They Are Back!
Sometime last year, when the Contrast Podcast, a weekly collaborative by a bunch of mp3 bloggers, first became irregular and then disappeared altogether, I felt like an addict who has been denied his fix. Contrast is a podcast that began in 2006 and every week, usually on a Tuesday, bloggers presented a theme which they spoke about and then presented songs relevant to that theme. It could be anything – from a body part (say, the brain) to something like Boiling and Steaming.
Boiling and Steaming was indeed one of Contrast’s themes last year and contributors played songs from bands such as The Regals (Got the Water Boiling), Sonic Youth (Pink Steam), The Kinks (Have A Cuppa Tea) and The Human League (Being Boiled) among several others on the hour-and-half-long episode. I’d heard or, at least, knew of many of the bands that the contributors played but there were quite a few that I discovered. Such as The Regals. An early rhythm and blues band from Cleveland, Ohio, The Regals are a band from the 1950s and their song, Got The Water Boiling, is delightful with its lyrics (I got your water boiling baby/ I’m gonna cook a-your goose/ I got your water boiling baby/ I’m gonna cook a-your goose/ Well, I need your lovin’-dovin’/ Ain’t gonna turn you loose), typical R&B beat, horns and great vocals.
After listening to that song, I went surfing to find out more about The Regals only to discover that the usual places had precious little about this band. Finally, I managed to find a link that gave some information about the band and pointers to some of their albums. Tracking down those albums was an even tougher task but, after a few false starts (other crappy bands with a similar name), I managed to get my hands on a couple. Courtesy the Contrast Podcast, I’d discovered another new (well, old, actually!) band.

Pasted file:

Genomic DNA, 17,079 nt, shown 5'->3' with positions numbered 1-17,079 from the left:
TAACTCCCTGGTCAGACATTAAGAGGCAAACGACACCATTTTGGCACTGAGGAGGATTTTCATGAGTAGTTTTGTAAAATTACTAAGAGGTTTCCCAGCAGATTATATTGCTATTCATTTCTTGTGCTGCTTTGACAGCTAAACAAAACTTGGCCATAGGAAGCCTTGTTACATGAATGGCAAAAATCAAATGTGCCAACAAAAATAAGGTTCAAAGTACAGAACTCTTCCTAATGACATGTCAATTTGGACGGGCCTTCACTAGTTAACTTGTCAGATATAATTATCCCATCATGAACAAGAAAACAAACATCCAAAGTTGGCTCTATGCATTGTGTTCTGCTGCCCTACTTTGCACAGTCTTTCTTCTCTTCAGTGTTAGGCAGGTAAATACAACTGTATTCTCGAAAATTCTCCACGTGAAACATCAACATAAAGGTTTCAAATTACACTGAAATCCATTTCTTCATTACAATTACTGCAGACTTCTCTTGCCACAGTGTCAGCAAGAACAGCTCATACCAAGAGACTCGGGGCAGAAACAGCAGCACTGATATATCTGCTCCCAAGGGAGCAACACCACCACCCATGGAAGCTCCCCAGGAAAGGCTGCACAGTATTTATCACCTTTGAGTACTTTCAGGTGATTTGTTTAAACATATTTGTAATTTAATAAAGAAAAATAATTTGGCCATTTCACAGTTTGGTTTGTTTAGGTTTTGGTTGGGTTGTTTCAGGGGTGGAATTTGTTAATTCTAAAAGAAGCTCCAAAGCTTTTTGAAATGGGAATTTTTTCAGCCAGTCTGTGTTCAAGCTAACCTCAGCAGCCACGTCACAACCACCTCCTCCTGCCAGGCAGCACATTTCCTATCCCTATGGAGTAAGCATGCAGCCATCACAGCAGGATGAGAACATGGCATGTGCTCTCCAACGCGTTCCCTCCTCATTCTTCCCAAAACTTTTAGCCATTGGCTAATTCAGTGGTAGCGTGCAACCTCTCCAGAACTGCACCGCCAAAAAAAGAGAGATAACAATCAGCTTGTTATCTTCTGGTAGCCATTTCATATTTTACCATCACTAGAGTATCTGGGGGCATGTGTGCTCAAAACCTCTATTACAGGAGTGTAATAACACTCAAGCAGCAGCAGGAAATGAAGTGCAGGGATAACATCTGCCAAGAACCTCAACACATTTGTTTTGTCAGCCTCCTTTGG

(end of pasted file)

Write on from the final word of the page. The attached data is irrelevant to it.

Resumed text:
That was always the thing about the Contrast podcast: because it had different bloggers coming up with their own selections each week, you could get pointed to new bands, new singers or sometimes even rediscover bands that you’d long forgotten. I have a long list of bands that I was led to by the Contrast, many of them are ones that quickly became my favourites. Britain’s satirical Half Man Half Biscuit were a band I discovered via the Contrast. If you haven’t heard them, I suggest CSI: Ambleside ( the title makes fun of the CSI franchise; Ambleside is a small English town) or even Achtung Bono (a dig at you know which band). Another musician that I was led to by the podcast was Julian Cope, now a solo rock musician and former singer of Liverpool’s The Teardrop Explodes but also an author and avid student of antiquities. I sampled some of Cope’s music; liked it; and went and bought his 2008 double album, Black Sheep, a set of minimalist, almost primitive rock tracks. Some say Cope’s music is influenced by his 1998 book, The Modern Antiquarian, which explores ancient pagan rituals and sites.
The Polyphonic Spree was yet another band that I first heard on the Contrast. They are a rock band that employs choral symphonies. With at least a dozen band members and complex vocal interplay, the Spree are a band that blends pop and orchestral genres quite uniquely. I have their 2002 album, The Beginning Stages of…The Polyphonic Spree, and it’s always a great experience to spin that one.
To come back to the original thought about the Contrast, when its episodes became erratic and nearly stopped, I thought I’d lost a good source of not just great music but also some interesting comments. Each blogger would, by way of introducing songs, say a few things – sometimes nuggets of information, useless prattle or corny jokes – that were nice to listen to.
Then, just as I had nearly given up hope on the Contrast Podcast, it popped back. In December, an episode came out with the bunch of mp3 bloggers talking about what they had been up to during the podcast’s nearly year-long hiatus and played a track each. And, more recently, the regular annual episodes, the Contrast’s Festive Fifty, where in two installments, contributors talk about and play their favourite tracks of the year gone by. The Contrast was back in business. And my symptoms of cold turkey were gone.